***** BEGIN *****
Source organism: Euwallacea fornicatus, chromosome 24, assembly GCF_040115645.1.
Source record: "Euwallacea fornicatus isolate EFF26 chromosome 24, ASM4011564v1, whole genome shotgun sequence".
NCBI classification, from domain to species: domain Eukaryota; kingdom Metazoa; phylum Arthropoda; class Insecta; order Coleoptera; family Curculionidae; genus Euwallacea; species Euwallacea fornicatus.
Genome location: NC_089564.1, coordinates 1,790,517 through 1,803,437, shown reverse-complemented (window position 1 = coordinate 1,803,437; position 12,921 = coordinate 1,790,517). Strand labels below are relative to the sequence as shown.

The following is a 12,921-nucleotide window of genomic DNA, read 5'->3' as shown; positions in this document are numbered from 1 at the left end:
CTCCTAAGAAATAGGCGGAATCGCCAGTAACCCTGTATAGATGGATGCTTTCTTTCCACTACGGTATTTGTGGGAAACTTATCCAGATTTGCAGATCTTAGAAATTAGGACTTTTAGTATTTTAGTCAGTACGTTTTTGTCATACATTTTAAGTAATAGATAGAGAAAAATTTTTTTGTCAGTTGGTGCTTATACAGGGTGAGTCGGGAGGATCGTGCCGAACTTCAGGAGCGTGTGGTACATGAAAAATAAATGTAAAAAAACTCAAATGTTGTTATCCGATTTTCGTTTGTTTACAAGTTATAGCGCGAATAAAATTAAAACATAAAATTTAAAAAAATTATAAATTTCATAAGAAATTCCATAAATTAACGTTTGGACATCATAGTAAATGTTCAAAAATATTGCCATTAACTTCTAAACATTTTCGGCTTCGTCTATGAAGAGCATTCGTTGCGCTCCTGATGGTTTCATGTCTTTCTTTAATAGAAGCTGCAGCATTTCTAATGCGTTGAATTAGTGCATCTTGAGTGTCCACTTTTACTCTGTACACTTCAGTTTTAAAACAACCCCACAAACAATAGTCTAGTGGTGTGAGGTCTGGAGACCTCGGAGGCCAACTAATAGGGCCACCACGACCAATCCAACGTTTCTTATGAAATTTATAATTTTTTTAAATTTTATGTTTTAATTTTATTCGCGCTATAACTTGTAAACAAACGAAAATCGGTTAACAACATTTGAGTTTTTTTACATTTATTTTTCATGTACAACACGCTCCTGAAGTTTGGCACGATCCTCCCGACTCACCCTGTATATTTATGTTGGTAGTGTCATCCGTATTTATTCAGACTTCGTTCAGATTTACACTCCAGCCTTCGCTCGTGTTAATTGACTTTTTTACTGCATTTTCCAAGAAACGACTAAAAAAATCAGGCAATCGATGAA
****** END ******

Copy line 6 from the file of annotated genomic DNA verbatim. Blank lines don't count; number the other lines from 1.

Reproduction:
CTCCTAAGAAATAGGCGGAATCGCCAGTAACCCTGTATAGATGGATGCTTTCTTTCCACTACGGTATTTGTGGGAAACTTATCCAGATTTGCAGATCTTAGAAATTAGGACTTTTAGTATTTTAGTCAGTACGTTTTTGTCATACATTTTAAGTAATAGATAGAGAAAAATTTTTTTGTCAGTTGGTGCTTATACAGGGTGAGTCGGGAGGATCGTGCCGAACTTCAGGAGCGTGTGGTACATGAAAAATAAATGTAAAAAAACTCAAATGTTGTTATCCGATTTTCGTTTGTTTACAAGTTATAGCGCGAATAAAATTAAAACATAAAATTTAAAAAAATTATAAATTTCATAAGAAATTCCATAAATTAACGTTTGGACATCATAGTAAATGTTCAAAAATATTGCCATTAACTTCTAAACATTTTCGGCTTCGTCTATGAAGAGCATTCGTTGCGCTCCTGATGGTTTCATGTCTTTCTTTAATAGAAGCTGCAGCATTTCTAATGCGTTGAATTAGTGCATCTTGAGTGTCCACTTTTACTCTGTACACTTCAGTTTTAAAACAACCCCACAAACAATAGTCTAGTGGTGTGAGGTCTGGAGACCTCGGAGGCCAACTAATAGGGCCACCACGACCAATCCAACGTTTCTTATGAAATTTATAATTTTTTTAAATTTTATGTTTTAATTTTATTCGCGCTATAACTTGTAAACAAACGAAAATCGGTTAACAACATTTGAGTTTTTTTACATTTATTTTTCATGTACAACACGCTCCTGAAGTTTGGCACGATCCTCCCGACTCACCCTGTATATTTATGTTGGTAGTGTCATCCGTATTTATTCAGACTTCGTTCAGATTTACACTCCAGCCTTCGCTCGTGTTAATTGACTTTTTTACTGCATTTTCCAAGAAACGACTAAAAAAATCAGGCAATCGATGAA